Friday, July 19, 2013

Classes sociais e despedimento disciplinar

O que acontece (no Reino Unido; em Portugal será diferente?) se alguém comete um erro grave e é preciso arranjar uma maneira de o pôr a andar:

What is certainly true, though, is that senior executives are far less likely to get sacked than most other employees – at least, not sacked in the sense that most people would understand the term.

As I have said before, the closer you are to the centre of power, the more the ‘People Like Us‘ factor and the ‘There But For The Grace Of God’ factor come into play. Your peers will want to treat you as they would like to be treated themselves, even if you have seriously messed up.

Therefore, when executives get to a certain level, certain things are beneath their dignity. They don’t have disciplinary hearings, they don’t get formal warnings from their bosses and it is very rare for them to be fired. Instead, they negotiate compromise agreements under which they are paid large amounts of money to resign. They waive their rights to make unfair dismissal claims in return for large payoffs and an agreement to go quietly. That way, everyone saves face and there is a minimum amount of fuss.(...)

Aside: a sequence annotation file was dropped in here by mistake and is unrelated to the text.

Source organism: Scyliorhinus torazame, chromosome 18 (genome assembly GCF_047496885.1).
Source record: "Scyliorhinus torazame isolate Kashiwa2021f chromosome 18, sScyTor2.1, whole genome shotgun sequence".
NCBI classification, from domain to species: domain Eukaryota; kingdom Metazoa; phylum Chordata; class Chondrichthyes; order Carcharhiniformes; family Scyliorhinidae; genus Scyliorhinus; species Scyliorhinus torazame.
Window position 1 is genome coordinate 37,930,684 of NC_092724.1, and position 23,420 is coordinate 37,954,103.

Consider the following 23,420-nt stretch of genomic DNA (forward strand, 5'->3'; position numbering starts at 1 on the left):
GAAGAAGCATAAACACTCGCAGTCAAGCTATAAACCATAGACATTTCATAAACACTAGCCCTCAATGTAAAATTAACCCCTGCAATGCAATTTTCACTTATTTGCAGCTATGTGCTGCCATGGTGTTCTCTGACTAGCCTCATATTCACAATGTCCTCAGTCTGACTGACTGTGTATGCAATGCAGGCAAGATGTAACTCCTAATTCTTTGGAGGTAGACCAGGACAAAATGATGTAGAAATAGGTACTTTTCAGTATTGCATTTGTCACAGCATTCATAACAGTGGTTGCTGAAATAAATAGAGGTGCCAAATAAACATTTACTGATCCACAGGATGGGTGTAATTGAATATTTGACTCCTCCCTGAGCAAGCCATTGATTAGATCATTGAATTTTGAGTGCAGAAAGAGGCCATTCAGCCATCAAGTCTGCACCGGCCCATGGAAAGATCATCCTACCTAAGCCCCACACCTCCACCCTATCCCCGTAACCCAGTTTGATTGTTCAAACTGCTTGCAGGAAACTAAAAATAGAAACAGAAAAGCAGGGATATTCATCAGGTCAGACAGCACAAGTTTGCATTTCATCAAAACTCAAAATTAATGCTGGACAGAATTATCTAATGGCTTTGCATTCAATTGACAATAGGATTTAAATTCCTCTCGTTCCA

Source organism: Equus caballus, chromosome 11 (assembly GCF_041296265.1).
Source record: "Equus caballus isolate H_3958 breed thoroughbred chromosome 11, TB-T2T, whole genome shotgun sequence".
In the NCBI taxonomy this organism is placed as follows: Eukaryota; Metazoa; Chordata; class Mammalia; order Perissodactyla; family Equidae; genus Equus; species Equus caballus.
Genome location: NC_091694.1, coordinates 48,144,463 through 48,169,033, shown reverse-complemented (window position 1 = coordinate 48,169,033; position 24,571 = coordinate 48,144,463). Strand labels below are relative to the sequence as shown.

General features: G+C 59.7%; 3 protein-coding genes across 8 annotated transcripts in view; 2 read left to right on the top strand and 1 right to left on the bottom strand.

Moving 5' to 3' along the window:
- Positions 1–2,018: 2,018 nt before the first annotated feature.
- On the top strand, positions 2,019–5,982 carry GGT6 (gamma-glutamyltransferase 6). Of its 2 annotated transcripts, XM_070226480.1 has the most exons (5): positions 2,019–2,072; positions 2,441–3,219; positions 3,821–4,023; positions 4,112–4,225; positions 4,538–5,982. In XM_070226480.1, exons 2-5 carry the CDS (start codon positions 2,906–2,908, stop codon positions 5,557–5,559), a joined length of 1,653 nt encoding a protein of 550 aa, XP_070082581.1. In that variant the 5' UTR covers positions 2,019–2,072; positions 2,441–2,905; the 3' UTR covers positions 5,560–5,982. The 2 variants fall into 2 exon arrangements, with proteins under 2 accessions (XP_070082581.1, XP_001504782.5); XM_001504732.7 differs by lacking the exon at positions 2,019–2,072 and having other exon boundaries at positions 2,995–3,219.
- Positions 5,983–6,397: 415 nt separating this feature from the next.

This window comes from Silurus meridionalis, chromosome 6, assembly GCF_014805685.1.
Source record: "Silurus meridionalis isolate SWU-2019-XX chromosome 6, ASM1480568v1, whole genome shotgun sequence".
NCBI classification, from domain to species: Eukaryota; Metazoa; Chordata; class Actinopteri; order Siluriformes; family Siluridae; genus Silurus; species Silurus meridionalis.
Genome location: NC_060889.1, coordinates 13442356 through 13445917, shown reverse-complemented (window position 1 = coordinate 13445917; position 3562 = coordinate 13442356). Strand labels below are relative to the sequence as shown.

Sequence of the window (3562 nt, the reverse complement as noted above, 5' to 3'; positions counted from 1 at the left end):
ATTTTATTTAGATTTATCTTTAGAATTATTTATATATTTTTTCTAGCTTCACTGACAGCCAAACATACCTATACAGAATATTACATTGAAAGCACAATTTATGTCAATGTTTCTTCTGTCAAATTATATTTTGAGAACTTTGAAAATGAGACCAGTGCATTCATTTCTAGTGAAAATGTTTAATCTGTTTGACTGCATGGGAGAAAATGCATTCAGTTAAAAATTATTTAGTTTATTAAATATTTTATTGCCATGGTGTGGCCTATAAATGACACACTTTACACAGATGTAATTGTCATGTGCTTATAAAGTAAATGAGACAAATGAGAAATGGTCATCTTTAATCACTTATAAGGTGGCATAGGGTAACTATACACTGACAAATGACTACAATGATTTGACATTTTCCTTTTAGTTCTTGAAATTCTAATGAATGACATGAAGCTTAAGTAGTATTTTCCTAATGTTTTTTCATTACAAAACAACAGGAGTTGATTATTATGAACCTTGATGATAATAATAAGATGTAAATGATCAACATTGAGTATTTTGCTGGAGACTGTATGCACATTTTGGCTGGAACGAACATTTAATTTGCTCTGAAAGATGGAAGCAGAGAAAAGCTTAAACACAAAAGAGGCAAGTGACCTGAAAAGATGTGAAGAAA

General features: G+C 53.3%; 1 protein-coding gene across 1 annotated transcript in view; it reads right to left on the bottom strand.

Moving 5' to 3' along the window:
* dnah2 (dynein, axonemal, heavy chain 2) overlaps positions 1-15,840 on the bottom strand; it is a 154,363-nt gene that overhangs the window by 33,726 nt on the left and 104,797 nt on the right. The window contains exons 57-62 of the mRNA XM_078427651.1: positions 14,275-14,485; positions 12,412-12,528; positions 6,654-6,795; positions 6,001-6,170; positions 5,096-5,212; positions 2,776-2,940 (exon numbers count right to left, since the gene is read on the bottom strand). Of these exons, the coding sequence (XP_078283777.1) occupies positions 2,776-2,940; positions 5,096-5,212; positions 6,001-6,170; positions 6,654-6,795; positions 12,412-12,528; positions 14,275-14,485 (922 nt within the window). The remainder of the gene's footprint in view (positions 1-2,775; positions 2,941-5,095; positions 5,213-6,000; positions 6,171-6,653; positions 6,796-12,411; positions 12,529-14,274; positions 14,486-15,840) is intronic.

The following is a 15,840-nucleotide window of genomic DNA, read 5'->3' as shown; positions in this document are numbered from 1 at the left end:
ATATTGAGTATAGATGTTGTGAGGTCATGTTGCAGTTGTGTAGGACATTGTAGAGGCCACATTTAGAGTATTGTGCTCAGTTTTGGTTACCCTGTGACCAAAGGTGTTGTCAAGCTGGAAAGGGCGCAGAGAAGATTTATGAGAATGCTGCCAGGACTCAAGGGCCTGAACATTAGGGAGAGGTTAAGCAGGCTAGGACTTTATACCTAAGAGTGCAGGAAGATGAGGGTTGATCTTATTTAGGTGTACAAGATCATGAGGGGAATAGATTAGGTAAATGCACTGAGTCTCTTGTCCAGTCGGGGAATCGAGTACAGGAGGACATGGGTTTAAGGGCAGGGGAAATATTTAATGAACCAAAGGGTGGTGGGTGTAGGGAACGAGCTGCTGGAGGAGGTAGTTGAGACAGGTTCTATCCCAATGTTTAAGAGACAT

Here, then, is Rick’s handy guide to the British class system. (For the benefit of foreign readers, the British upper classes don’t work – or, at least, they are not employed in the way most of us would understand the term. The guide therefore starts with the Upper Middles.)

ClassLikelihood of disciplinary actionMethod of dismissal and severance terms
Upper Middle Class (Private Sector)Very unlikelySeven figure payoff
Upper Middle Class (Public Sector)Very unlikely, unless a politician is looking for a scapegoat.High six-figure payoff. After a discreet interval, a non-exec role on an obscure public body.
Middle Middle Class (Private Sector)Unlikely, unless someone more senior needs a fall guy.Low six-figure payoff (more if long service or in financial services) plus extended period of ‘gardening leave’
Middle Middle Class (Public Sector)As above.High five-figure payoff (more if long service), plus extended period of suspension on full pay while your bosses plead with the finance director to sign off your compromise agreement.
Lower Middle ClassModerate – though lazy/cowardly managers more likely to go for compromise agreement or sham redundancy. Working close to senior people is likely to get you a better deal.Low five-figure payoff, if your managers are lazy or cowardly and/or you have a good union. Otherwise, dismissal with pay in lieu of notice.
Skilled Working ClassHigh. Disciplinary procedures were designed with people like you in mind.Dismissal with pay in lieu of notice. Union likely to oppose sham redundancy on principle. Militant union may get you a reinstatement deal.
Semi-skilled & Unskilled Working ClassHigh. If non-union employer, procedure may be rattled through with unseemly haste.Dismissal. PILON negligible due to short notice period.
PrecariatLow. What would be the point? You are on a fixed-term, agency or zero-hours contract anyway.Phone call to the agency saying “don’t send Jo Bloggs next week”.

1 comment:

João Vasco said...

A sensação que tenho é que é exactamente assim.